Monday 6 April 2009

The Born Queen by Greg Keyes

The fourth and final volume in the Kingdoms of Thorn and Bone series opens with war about to consume the kingdom of Crotheny. Anne has taken the throne of the kingdom, but has been declared a heretic and a witch by the Church, who have amassed an army to the south whilst their ally, the King of Hansa, mounts an assault from the north. Meanwhile, the death of the Briar King and the rise of the prophesied Blood Knight both seem to portend a time of great suffering, and Stephen, Neil, Aspar and Cazio face different struggles in different parts of the land to ensure the survival of the kingdom and the world itself.

Right from the off, something feels 'wrong' with The Born Queen. Despite having read the first three books in short order six months ago, I found it very hard to get into this book initially. Characters seemed to have suddenly changed or moved a long way from where they had been at the end of the third book, and were behaving inconsistently with their prior selves (particularly Anne, although that at least is partially deliberate). The plot suddenly felt a lot more mechanical. In the first three books the characters had good reasons for doing what they were doing, but in this final book the characters feel like chess pieces being moved around merely at the author's whim. People do things because visions tell them to, or because they are under a curse, or because certain characters can suddenly see into the future with pinpoint accuracy. Tonally, the book feels a mismatch with the first three, with the more Song of Ice and Fire-like realism of the earlier books suddenly lost in favour of dark twists more akin to those of The Prince of Nothing trilogy or vision and prophecy-based storylines that feel more akin to Dune. Unfortunately, Keyes is a lot less adept at these forms of storytelling.

In short, The Born Queen really feels like a book the author had to write rather than one they wanted to write. Character arcs are truncated and dealt with perfunctorily at best. The end-points for many of the characters are highly dissatisfying. The grand finale is a complete failure, with the story fizzling out without any real sense of menace or tension. We go from the build-up to the final confrontation to the "Where are they now?" epilogue in the space of two or three pages. Major characters' motivations (particularly Hespero and Fend) are left as a confused mess.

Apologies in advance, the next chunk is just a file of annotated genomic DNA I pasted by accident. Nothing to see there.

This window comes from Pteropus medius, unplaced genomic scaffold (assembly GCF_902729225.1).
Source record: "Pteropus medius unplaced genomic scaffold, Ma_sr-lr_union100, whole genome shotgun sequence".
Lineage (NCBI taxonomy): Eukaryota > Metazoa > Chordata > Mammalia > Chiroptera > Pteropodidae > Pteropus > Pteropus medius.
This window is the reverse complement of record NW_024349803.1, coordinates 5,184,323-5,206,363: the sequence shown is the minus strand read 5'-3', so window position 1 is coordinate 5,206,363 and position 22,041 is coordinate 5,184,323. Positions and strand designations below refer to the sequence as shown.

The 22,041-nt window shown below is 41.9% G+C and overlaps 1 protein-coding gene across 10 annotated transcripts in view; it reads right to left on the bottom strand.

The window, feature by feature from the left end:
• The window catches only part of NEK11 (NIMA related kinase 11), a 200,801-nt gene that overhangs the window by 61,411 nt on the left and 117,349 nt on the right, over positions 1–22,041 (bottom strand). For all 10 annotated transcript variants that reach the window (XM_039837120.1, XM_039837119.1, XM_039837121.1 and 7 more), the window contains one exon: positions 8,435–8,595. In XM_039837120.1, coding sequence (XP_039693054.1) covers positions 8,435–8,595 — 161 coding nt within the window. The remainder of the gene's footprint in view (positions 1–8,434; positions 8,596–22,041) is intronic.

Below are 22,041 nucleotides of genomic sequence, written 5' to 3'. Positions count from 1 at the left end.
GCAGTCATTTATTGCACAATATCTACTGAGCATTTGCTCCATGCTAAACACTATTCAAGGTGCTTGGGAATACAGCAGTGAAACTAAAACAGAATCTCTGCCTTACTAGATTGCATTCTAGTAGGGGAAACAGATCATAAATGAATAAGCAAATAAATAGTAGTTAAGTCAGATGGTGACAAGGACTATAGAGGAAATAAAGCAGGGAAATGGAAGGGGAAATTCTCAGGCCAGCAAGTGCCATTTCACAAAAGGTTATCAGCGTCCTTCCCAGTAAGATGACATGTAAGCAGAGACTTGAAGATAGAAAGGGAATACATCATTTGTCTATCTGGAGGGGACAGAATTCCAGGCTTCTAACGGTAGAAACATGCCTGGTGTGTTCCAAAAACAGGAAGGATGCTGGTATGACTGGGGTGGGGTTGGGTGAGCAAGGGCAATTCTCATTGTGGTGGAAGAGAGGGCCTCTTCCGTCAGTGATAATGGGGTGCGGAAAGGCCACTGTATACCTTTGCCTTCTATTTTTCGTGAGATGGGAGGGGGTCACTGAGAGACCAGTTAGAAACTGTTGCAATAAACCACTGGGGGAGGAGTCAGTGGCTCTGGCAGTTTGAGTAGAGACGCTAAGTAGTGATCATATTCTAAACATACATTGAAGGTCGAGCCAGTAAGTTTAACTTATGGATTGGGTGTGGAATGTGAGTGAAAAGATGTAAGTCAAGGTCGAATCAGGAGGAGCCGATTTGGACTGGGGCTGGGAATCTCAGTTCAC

The book isn't a total waste of time. Cazio is still written superbly and his storyline can still be fun (everywhere else the good humour and sense of fun that permeated the early books has vanished without trace, leaving the other storylines as a grim slog), and the events of the book are a reasonable conclusion to the story, but the actual depiction of them is severely mishandled.

The Born Queen (**) is a startlingly disappointing and weak conclusion to what had been a very solid series. The book is available now in the UK from Tor in the USA from Del Rey.


Jebus said...

No, no, NO! I just recently read the first three and have been waiting for this in paperback. After a struggle to get into the first book I soon was enthralled and couldn't put them down. Oh Lordy I hope I like this last one better than you although I trust your reviews which I mostly agree with so I'm now almost pre-disappointed in it. Doh!

Gabriele Campbell said...

That sounds as if the author was told to finish the story in One. More. Book where two might have worked better.

ediFanoB said...

The whole series is on my shelf.
I read several good reviews of the first three books. It is sad to read when a series doesn't get the end it deserves.
Anyway I want to read the series but I will read the last book with less expectations.